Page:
Spider mites prefer indoor conditions but can be seen on almost any plant in any environment. They are a very common pest, but thankfully, there are some easy ways to remove them.

How to Remove Spider Mites

Strong spider mites infestation on a young lemon plant

Image: CC by A-SA 3.0, Paramecium, via Wikipedia Commons

There are a few ways to remove spider mites, including some all-natural methods. Choose the strategy that fits your needs. Some are very quick-and-easy steps, while others are more difficult, but include more natural remedies.

The type of spider mite can determine the most effective strategy, so be prepared to try several methods. Once you have removed the spider mites, you’ll want to continue with prevention procedures.

It’s difficult to find every area where the tiny mites lay their eggs, so if you have one infestation, you may have another very soon.

Water

One of the simplest ways to both remove and prevent spider mites is water. First, well-watered plants will naturally be more resistant to spider mites. These mites prefer dry plants, so as long as your plants are hydrated, they can naturally resist spider mites.

Second, if you wash the leaves of your plants, you’ll likely clear away any spider mites webs and eggs that are already infesting it. A regular watering may work, but it’s recommended that you use a more high-powered approach. For a truly effective removal, you should use a high-powered sprayer.

Spray the plants with as much pressure as you can, without damaging the plants, and you’ll have a clear, clean garden without the use of chemicals. If the problem is with indoor plants, try handwashing the leaves.

Wiping the leaves with a wet cloth will not only remove the dust but also provide much-needed moisture. While there are dangers to over-watered plants, it’s usually a good idea to monitor the amount of water they need.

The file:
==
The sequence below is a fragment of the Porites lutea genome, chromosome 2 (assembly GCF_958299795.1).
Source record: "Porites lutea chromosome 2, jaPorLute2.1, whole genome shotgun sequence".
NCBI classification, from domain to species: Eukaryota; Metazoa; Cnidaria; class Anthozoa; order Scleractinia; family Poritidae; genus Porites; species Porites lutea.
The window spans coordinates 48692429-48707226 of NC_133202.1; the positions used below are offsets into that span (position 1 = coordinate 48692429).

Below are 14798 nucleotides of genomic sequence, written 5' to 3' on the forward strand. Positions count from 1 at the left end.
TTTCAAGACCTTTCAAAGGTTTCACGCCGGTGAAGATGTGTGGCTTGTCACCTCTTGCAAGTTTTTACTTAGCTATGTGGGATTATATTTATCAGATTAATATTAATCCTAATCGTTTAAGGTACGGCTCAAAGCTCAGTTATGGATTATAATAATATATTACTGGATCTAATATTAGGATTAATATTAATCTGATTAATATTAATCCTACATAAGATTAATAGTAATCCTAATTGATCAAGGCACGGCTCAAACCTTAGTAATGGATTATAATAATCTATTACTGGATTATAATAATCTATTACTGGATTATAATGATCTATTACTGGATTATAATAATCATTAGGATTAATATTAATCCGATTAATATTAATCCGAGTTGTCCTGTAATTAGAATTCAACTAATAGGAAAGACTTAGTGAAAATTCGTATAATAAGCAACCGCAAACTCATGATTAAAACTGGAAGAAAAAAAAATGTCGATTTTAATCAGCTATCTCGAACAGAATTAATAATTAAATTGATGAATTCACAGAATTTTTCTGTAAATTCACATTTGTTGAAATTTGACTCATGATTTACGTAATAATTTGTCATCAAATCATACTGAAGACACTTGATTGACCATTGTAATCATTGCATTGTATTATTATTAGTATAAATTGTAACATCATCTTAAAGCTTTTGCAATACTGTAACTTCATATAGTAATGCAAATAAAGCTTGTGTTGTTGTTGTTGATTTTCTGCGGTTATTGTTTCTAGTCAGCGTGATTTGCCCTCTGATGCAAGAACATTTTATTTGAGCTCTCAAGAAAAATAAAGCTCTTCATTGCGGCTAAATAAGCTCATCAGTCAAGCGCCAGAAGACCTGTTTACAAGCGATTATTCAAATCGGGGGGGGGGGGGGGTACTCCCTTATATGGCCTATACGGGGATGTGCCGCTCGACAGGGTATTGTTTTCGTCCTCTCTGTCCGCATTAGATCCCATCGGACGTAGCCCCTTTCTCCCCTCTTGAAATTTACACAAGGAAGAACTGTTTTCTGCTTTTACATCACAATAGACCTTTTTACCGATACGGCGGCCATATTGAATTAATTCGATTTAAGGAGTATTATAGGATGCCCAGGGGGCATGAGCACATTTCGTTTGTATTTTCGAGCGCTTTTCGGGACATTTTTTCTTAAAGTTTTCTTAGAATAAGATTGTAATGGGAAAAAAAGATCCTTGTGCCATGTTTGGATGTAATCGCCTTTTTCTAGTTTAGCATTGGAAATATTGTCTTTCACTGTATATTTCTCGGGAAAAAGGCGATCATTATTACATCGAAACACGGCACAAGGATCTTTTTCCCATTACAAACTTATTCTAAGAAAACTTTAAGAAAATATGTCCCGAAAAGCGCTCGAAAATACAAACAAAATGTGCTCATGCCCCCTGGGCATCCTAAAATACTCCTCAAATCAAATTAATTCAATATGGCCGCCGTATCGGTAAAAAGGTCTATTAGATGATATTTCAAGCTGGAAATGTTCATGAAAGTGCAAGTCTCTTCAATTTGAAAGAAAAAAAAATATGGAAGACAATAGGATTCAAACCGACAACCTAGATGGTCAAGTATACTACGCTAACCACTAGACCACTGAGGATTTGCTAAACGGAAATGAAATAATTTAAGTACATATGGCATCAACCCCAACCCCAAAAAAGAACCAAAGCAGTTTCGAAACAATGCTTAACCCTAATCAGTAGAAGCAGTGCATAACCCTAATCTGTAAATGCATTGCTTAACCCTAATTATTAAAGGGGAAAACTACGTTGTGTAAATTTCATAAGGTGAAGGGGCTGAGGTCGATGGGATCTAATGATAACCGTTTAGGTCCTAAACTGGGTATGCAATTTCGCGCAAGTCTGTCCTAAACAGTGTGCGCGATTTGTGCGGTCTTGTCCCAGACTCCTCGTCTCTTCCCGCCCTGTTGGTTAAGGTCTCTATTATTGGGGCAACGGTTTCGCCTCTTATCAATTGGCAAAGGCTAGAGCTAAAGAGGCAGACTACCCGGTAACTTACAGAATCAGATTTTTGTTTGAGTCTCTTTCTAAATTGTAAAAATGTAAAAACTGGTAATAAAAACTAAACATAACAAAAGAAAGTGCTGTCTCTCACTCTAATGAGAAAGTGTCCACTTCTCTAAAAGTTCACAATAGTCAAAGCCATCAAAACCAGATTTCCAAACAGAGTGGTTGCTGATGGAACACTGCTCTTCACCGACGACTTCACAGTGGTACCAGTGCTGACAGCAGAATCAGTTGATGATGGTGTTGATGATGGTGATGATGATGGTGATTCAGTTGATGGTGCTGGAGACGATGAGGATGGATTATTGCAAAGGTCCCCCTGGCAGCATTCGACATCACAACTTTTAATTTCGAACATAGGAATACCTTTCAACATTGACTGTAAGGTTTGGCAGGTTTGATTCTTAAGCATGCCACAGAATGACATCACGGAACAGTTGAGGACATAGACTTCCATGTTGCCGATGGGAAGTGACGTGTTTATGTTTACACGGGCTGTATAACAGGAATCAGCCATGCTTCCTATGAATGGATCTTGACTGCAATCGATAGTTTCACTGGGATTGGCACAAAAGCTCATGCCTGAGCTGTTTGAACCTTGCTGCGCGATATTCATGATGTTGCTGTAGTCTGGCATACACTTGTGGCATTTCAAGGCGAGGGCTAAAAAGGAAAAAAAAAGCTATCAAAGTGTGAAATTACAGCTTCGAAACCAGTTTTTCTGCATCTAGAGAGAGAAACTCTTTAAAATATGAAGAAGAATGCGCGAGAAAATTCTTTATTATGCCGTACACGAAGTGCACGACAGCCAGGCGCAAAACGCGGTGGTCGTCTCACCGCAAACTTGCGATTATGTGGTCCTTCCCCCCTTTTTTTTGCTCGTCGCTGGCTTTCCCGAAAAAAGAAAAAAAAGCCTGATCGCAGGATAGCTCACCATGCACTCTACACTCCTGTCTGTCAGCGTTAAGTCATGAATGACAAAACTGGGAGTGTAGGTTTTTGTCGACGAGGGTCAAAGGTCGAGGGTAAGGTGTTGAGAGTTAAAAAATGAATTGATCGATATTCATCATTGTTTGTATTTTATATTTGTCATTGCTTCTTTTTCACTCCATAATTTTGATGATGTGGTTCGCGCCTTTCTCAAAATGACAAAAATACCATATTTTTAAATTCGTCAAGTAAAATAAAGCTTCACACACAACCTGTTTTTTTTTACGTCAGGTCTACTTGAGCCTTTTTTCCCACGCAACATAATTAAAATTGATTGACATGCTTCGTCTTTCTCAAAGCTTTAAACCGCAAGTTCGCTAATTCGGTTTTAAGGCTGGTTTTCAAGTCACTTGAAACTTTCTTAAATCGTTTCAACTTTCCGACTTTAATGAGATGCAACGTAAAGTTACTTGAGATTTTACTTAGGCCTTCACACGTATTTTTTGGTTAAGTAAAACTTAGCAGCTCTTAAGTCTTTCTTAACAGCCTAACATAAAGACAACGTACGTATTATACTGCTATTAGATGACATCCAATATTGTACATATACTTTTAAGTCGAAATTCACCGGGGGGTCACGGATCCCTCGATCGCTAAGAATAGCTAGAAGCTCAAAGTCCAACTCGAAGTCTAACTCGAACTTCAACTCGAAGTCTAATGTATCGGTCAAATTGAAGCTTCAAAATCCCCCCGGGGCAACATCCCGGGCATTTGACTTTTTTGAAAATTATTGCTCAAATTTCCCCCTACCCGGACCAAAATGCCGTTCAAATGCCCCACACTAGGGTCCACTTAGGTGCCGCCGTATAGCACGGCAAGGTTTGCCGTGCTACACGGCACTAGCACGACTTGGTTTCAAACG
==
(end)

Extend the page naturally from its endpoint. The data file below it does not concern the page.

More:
Pesticides

Regardless of how you feel about pesticide use, there are actually very few effective pesticides for spider mites. Most varieties will kill the natural predators but miss some of the spiders. This allows the spider mite population to grow without competition.

Instead, look for more organic options. One organic pesticide that is effective is Nuke Em. This food-grade pesticide works well in killing both spider mite adults and eggs.

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Natural Remedies

If you want to use a powerful liquid, but don’t like the idea of even an organic pesticide, certain oils, like Neem oil, can kill eggs and prevent spider mites from continuing to reproduce.

It won’t work as quickly, as it doesn’t kill the adult spider mites immediately, but it is a more natural solution.

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Natural Predators

For an even safer, but more complex, solution, consider introducing natural predators. Fighting fire with fire, there are some larger spider mites that don’t harm your plants but instead eat the tiny, troublesome spider mites.

This is the most organic, non-invasive option, but it’s only effective if you know the exact species of spider mite that is attacking your plants.

How to Prevent Spider Mites

Indoor Potted Washed Lemon Kush Plant from spider mites infestation

Image: CC by 2.0, Mark, via Flickr

Now that you’ve removed all the spider mites from your plants and garden, you’ll want a strategy for prevention. If there were spider mites before, there’s a good chance they will come back.